Pros and cons
Here are some of the basics of SIMPLEs:
Any employee who has compensation of at least $5,000 in any prior two years, and is reasonably expected to earn $5,000 in the current year, can elect to have a percentage of compensation put into a SIMPLE. An employee may defer up to $12,500 in 2016. This amount is indexed for inflation each year. Employees age 50 or older can make a catch-up contribution of up to $3,000 in 2016.
If your business has other employees, you may have to make SIMPLE IRA employer “matching” contributions.
Consider your choices
A SIMPLE IRA might be a good choice for your small business but it isn’t the only choice. You might also be interested in setting up a simplified employee pension plan, a 401(k) or other plan. Contact us to learn more about a SIMPLE IRA or to hear about other retirement alternatives for your business.
If you invest, whether you’re considered an investor or a trader can have a significant impact on your tax bill. Do you know the difference?
Most people who trade stocks are classified as investors for tax purposes. This means any net gains are treated as capital gains rather than ordinary income.
That’s good if your net gains are long-term (that is, you’ve held the investment more than a year) because you can enjoy the lower long-term capital gains rate. However, any investment-related expenses (such as margin interest, stock tracking software, etc.) are deductible only if you itemize and, in some cases, only if the total of the expenses exceeds 2% of your adjusted gross income.
Traders have it better in some situations. Their expenses reduce gross income even if they can’t itemize deductions and not just for regular tax purposes, but also for alternative minimum tax purposes.
Plus, in certain circumstances, if traders have a net loss for the year, they can claim it as an ordinary loss (so it can offset other ordinary income) rather than a capital loss. Capital losses are limited to a $3,000 ($1,500 if married filing separately) per year deduction once any capital gains have been offset.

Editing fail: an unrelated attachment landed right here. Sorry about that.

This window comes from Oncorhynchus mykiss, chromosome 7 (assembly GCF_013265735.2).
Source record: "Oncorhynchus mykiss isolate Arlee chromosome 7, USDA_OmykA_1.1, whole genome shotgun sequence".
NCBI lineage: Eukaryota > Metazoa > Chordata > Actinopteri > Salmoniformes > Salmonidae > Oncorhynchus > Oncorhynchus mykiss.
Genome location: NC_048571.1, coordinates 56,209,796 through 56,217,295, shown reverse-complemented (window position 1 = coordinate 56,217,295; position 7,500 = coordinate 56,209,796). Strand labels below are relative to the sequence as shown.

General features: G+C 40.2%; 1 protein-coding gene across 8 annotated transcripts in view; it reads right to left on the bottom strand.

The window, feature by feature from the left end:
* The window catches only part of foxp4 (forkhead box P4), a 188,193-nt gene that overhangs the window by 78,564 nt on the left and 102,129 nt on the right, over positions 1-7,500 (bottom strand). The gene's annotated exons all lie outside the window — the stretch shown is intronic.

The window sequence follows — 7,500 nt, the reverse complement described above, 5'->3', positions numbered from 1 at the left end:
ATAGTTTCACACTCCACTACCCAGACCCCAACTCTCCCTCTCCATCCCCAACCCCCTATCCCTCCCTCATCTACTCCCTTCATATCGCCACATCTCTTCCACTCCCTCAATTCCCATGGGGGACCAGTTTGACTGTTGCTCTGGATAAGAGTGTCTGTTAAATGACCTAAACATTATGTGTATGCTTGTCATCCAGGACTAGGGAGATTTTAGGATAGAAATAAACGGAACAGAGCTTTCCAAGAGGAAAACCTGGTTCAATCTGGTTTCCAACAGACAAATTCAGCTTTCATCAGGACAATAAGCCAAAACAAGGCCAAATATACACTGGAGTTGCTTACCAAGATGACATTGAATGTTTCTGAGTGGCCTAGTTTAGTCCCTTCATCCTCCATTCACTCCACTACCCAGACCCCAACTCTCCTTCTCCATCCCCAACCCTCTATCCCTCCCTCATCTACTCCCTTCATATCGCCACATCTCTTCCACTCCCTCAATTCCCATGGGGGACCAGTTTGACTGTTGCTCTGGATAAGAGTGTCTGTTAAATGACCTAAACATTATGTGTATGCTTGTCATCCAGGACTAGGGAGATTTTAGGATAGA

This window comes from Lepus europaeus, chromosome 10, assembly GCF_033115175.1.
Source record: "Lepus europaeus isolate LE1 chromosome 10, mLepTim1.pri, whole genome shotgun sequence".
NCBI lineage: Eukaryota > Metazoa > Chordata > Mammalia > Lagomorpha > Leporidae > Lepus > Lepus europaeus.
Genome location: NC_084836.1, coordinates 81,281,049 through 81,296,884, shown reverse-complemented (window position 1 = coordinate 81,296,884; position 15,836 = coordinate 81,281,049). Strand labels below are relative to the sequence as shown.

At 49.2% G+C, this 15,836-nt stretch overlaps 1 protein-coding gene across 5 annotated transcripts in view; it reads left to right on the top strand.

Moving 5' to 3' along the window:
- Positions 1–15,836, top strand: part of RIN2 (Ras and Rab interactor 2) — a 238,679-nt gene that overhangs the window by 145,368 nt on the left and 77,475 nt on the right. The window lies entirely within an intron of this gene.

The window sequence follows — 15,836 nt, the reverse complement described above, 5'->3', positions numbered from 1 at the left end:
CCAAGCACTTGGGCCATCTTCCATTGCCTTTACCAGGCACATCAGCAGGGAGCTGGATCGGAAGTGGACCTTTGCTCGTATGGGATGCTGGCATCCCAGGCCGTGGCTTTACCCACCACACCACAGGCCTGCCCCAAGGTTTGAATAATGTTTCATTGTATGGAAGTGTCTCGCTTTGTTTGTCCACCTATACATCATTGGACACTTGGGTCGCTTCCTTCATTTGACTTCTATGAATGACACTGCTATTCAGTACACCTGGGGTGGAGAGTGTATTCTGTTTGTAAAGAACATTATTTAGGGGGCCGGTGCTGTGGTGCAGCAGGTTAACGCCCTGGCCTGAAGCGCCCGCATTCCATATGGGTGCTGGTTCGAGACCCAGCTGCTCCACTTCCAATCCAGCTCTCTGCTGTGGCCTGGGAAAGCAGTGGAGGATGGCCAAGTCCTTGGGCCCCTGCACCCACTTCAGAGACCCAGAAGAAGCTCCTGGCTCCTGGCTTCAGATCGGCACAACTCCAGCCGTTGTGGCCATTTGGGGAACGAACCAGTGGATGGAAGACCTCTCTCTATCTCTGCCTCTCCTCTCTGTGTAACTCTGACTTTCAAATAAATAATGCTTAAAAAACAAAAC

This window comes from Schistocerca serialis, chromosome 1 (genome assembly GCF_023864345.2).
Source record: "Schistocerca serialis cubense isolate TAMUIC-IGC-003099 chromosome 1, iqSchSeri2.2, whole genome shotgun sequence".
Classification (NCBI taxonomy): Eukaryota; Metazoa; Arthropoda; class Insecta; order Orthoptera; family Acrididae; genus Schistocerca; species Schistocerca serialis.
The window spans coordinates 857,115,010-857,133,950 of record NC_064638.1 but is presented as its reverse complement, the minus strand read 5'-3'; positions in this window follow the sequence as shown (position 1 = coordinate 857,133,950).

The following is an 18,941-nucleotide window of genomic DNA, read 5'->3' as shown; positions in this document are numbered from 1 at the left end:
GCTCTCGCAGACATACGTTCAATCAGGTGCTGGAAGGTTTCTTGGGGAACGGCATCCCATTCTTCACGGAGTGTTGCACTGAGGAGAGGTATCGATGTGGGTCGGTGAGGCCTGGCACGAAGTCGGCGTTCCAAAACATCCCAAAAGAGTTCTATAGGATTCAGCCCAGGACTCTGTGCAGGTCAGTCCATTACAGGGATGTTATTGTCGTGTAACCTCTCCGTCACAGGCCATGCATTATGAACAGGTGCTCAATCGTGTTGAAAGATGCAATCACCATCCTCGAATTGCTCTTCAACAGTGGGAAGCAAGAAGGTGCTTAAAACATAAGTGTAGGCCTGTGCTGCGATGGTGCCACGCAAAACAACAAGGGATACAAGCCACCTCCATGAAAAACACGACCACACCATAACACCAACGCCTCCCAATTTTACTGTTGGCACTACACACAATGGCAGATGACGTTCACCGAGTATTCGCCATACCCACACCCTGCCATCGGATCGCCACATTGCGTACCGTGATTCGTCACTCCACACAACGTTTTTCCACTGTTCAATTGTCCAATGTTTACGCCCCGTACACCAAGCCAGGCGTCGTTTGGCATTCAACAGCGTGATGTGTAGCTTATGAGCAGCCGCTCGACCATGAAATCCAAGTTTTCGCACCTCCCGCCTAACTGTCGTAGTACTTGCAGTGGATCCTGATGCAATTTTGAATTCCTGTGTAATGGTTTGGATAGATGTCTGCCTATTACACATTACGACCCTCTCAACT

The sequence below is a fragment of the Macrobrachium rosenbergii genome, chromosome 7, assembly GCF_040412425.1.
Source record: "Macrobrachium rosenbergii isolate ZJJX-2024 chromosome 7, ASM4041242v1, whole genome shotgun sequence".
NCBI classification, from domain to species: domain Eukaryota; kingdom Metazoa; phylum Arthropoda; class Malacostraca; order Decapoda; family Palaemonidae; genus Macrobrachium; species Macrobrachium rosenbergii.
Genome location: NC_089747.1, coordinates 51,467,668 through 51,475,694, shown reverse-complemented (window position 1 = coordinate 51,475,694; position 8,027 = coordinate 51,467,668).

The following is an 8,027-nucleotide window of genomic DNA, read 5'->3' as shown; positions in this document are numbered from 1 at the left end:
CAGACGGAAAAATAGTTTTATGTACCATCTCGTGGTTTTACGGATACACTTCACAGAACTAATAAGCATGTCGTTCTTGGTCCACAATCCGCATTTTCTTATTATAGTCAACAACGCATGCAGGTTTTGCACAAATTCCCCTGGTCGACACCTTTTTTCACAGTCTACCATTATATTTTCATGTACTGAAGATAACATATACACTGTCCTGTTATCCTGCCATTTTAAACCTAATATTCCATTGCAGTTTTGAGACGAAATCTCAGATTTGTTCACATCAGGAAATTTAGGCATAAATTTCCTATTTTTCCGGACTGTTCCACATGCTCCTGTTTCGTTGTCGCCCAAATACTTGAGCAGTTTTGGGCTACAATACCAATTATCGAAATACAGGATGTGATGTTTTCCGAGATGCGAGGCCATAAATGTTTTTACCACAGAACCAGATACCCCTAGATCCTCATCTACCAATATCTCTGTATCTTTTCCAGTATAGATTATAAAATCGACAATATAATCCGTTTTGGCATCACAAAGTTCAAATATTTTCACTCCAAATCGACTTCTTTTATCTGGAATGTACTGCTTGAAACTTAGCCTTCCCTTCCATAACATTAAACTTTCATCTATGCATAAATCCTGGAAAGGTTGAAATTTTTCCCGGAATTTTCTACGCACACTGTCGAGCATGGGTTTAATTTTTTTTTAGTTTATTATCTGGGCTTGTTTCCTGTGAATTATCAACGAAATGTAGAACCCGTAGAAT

Passing the trader test
What does it take to successfully meet the test for trader status? The answer is twofold:
1. The trading must be “substantial.” While there’s no bright line test, the courts have tended to view more than a thousand trades a year, spread over most of the available trading days, as substantial.
2. The trading must be designed to try to catch the swings in the daily market movements. In other words, you must be attempting to profit from these short-term changes rather than from the long-term holding of investments. So the average duration for holding any one position needs to be very short, generally only a day or two.
If you satisfy these conditions, the chances are good that you’d ultimately be able to prove trader vs. investor status. Of course, even if you don’t satisfy one of the tests, you might still prevail, but the odds against you are higher. If you have questions, please contact us.
No estate plan is complete without considering long-term care (LTC) expenses and how to pay for them. LTC insurance is an option, but these policies can be expensive. One solution is to use a total or partial tax-free exchange of an existing life insurance policy or annuity contract.
Reviewing the history
For many years, Internal Revenue Code Section 1035 has permitted taxpayers to exchange one life insurance policy for another, one annuity contract for another, or a life insurance policy for an annuity contract without recognizing any taxable gain.
In the late 1990s, the U.S. Tax Court approved partial tax-free exchanges. A partial exchange might involve using a portion of an annuity’s balance or a life insurance policy’s cash value to fund a new contract or policy. In order for the transaction to be tax-free, the exchange must involve a direct transfer of funds from one carrier to another.
The Pension Protection Act of 2006 expanded Sec. 1035 to include LTC policies. So now it’s possible to make a total or partial tax-free exchange of a life insurance policy or annuity contract for an LTC policy (as well as one LTC policy for another).
Funding LTC costs
Partial tax-free exchanges can work well for standalone LTC policies, which generally require annual premium payments and prohibit prepayment. A partial tax-free exchange not only provides a source of funds for LTC coverage but also offers significant tax benefits.
Ordinarily, if the value of a life insurance policy or annuity contract exceeds your basis, lifetime distributions include a combination of taxable gain and nontaxable return of basis. A partial tax-free exchange allows you to defer taxable gain and, to the extent the gain is absorbed by LTC insurance premiums, eliminate it permanently.
If you’re concerned that LTC costs might deplete your funds, thus allowing less wealth to pass to heirs, contact us. We can help you determine whether one of these strategies may be an option for you.